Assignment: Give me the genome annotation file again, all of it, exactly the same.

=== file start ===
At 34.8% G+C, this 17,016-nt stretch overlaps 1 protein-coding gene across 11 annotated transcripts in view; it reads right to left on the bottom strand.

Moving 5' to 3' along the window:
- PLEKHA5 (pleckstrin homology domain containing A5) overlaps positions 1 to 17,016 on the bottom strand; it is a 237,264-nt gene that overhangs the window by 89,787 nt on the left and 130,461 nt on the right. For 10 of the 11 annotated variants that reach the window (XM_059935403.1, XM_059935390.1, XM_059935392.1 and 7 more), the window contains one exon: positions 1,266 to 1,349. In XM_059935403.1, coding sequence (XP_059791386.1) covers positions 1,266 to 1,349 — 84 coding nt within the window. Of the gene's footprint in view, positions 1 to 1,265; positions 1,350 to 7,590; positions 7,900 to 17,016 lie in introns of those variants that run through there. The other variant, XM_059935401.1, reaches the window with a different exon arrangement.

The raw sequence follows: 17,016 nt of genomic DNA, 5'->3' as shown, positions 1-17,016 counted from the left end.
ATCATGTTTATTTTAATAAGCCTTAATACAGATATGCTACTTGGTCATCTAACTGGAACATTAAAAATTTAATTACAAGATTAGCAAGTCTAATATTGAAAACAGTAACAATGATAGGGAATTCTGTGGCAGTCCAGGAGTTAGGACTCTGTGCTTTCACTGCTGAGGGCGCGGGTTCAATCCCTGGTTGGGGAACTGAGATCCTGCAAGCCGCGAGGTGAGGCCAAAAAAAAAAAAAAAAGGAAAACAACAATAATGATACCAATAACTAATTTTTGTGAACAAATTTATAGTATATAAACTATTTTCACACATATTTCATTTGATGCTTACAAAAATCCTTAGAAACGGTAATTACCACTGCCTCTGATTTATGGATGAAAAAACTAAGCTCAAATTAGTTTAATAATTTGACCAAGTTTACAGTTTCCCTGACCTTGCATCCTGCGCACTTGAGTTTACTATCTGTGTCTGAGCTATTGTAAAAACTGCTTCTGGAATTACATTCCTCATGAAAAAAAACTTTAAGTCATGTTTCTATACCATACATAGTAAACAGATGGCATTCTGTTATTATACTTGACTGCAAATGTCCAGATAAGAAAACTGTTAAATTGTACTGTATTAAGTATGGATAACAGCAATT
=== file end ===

At 34.8% G+C, this 17,016-nt stretch overlaps 1 protein-coding gene across 11 annotated transcripts in view; it reads right to left on the bottom strand.

Moving 5' to 3' along the window:
- PLEKHA5 (pleckstrin homology domain containing A5) overlaps positions 1 to 17,016 on the bottom strand; it is a 237,264-nt gene that overhangs the window by 89,787 nt on the left and 130,461 nt on the right. For 10 of the 11 annotated variants that reach the window (XM_059935403.1, XM_059935390.1, XM_059935392.1 and 7 more), the window contains one exon: positions 1,266 to 1,349. In XM_059935403.1, coding sequence (XP_059791386.1) covers positions 1,266 to 1,349 — 84 coding nt within the window. Of the gene's footprint in view, positions 1 to 1,265; positions 1,350 to 7,590; positions 7,900 to 17,016 lie in introns of those variants that run through there. The other variant, XM_059935401.1, reaches the window with a different exon arrangement.

The raw sequence follows: 17,016 nt of genomic DNA, 5'->3' as shown, positions 1-17,016 counted from the left end.
ATCATGTTTATTTTAATAAGCCTTAATACAGATATGCTACTTGGTCATCTAACTGGAACATTAAAAATTTAATTACAAGATTAGCAAGTCTAATATTGAAAACAGTAACAATGATAGGGAATTCTGTGGCAGTCCAGGAGTTAGGACTCTGTGCTTTCACTGCTGAGGGCGCGGGTTCAATCCCTGGTTGGGGAACTGAGATCCTGCAAGCCGCGAGGTGAGGCCAAAAAAAAAAAAAAAAGGAAAACAACAATAATGATACCAATAACTAATTTTTGTGAACAAATTTATAGTATATAAACTATTTTCACACATATTTCATTTGATGCTTACAAAAATCCTTAGAAACGGTAATTACCACTGCCTCTGATTTATGGATGAAAAAACTAAGCTCAAATTAGTTTAATAATTTGACCAAGTTTACAGTTTCCCTGACCTTGCATCCTGCGCACTTGAGTTTACTATCTGTGTCTGAGCTATTGTAAAAACTGCTTCTGGAATTACATTCCTCATGAAAAAAAACTTTAAGTCATGTTTCTATACCATACATAGTAAACAGATGGCATTCTGTTATTATACTTGACTGCAAATGTCCAGATAAGAAAACTGTTAAATTGTACTGTATTAAGTATGGATAACAGCAATT